Checking In With… London The Phantom of the Opera Star Lucy St. Louis

Checking In With...   Checking In With… London The Phantom of the Opera Star Lucy St. Louis
 
"I have been blessed with an opportunity that I pray inspires hope, positivity, inspiration, and inclusion for the current and future generations."
Lucy St. Louis
Lucy St. Louis Laura Lewis

As stages begin to reopen around the globe, Playbill is reaching out to artists to see how they are physically and creatively responding to a changed world.

The series continues with Lucy St. Louis, who is currently starring as Christine Daaé in the London production of Andrew Lloyd Webber's The Phantom of the Opera at Her Majesty's Theatre. St. Louis, who is the first Black actor to ever play that role in the West End, also portrayed Diana Ross in the London production of Motown the Musical. Her other West End credits include Beautiful: The Carole King Musical and The Book of Mormon. St. Louis was also seen in Ragtime at Regent’s Park Open Air Theatre and Man of La Mancha at the London Coliseum.

St. Louis says she believes Lloyd Webber's score is "one of the best ever written," adding that the musical carries audiences "on a thrilling journey full of conflicting emotions. It’s a feast for your senses, keeping you on the edge of your seat and truly pulling at your heartstrings by the end." Read more from the history-making artist below.

Checking In With… Tony Winner Paulo Szot, Star of Chicago and South Pacific

Killian Donnelly and Lucy St. Louis in <i>Phantom of the Opera</i>
Killian Donnelly and Lucy St. Louis in Phantom of the Opera Johan Persson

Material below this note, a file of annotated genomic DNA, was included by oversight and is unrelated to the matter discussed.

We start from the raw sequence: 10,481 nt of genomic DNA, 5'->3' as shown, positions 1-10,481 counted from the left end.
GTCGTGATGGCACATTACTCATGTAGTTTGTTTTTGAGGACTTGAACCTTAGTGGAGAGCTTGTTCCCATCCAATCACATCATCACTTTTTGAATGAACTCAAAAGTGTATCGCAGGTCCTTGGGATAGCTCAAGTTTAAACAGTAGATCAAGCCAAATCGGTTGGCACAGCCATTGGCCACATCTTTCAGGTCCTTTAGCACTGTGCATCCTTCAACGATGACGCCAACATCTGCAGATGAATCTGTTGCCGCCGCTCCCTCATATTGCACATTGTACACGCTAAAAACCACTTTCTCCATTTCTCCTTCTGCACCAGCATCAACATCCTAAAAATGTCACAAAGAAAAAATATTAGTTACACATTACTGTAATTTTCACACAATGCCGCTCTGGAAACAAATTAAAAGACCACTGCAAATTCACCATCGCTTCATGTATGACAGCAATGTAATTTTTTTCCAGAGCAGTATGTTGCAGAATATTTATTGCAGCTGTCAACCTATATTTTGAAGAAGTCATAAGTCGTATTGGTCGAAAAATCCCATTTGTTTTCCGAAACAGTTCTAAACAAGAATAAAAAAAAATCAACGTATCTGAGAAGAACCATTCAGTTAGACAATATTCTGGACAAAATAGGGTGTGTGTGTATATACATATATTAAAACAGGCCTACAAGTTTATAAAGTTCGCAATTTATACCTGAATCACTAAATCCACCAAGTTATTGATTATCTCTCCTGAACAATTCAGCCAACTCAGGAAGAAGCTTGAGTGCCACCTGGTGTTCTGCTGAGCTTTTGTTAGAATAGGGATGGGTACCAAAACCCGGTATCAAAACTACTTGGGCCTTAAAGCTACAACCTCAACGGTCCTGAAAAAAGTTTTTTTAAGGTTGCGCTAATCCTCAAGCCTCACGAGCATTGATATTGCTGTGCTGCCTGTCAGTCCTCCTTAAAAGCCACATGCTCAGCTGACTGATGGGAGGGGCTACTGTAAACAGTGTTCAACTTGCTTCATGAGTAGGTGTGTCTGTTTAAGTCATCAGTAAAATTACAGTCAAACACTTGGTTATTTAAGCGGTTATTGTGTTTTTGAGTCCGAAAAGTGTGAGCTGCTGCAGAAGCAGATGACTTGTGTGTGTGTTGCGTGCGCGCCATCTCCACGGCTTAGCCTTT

What is your typical day like now?
Now that I have immersed into the incredible world of Phantom, my routine is currently all centered around preparation for the show or shows that day. I love to keep fit, I eat healthily and always make sure I drink lots and lots of water! I do a ballet barre with the corps de ballet everyday before warming up for the show physically and vocally with the rest of the company. I make sure I get to say “hi” and check in on everyone in the entire company before curtain goes up. Then there’s the small matter of the show! Afterwards, I cool down vocally and physically, then try to get as much rest as possible before doing it all over again.

Tell me about the audition process for this role.
This journey has been one of exploration, growth, commitment, and dreams. Most importantly, I learned to never give up despite not knowing if there was ever going to be a place for me in such iconic shows and monumental roles. The audition process for this character has definitely been the biggest challenge in my career to date—I pushed myself vocally, physically, and emotionally in so many ways. Auditioning for any job can be such a roller coaster of emotions, and every actor knows the struggle of rejection. However, I find discovering a pathway that allows you to find the positive in all situations, to continue the fight, to keep going, and strive forward is key. I’m a true believer of things happening for a reason!

Then one day, when I truly least expected it, I received a phone call to say that Andrew Lloyd Webber would like a private meeting after he heard of one of my auditions. It was like a huge ray of light had beamed deep into my soul, giving me a renewed sense of hope, and a huge rush of inner strength to go for it one last time. I was not going to walk away without leaving every inch of me, of my heart and of my voice in that room! The rest is history.

Rhys Whitfield, Lucy St. Louis, and Killian Donnelly
Rhys Whitfield, Lucy St. Louis, and Killian Donnelly Tim Bret-Day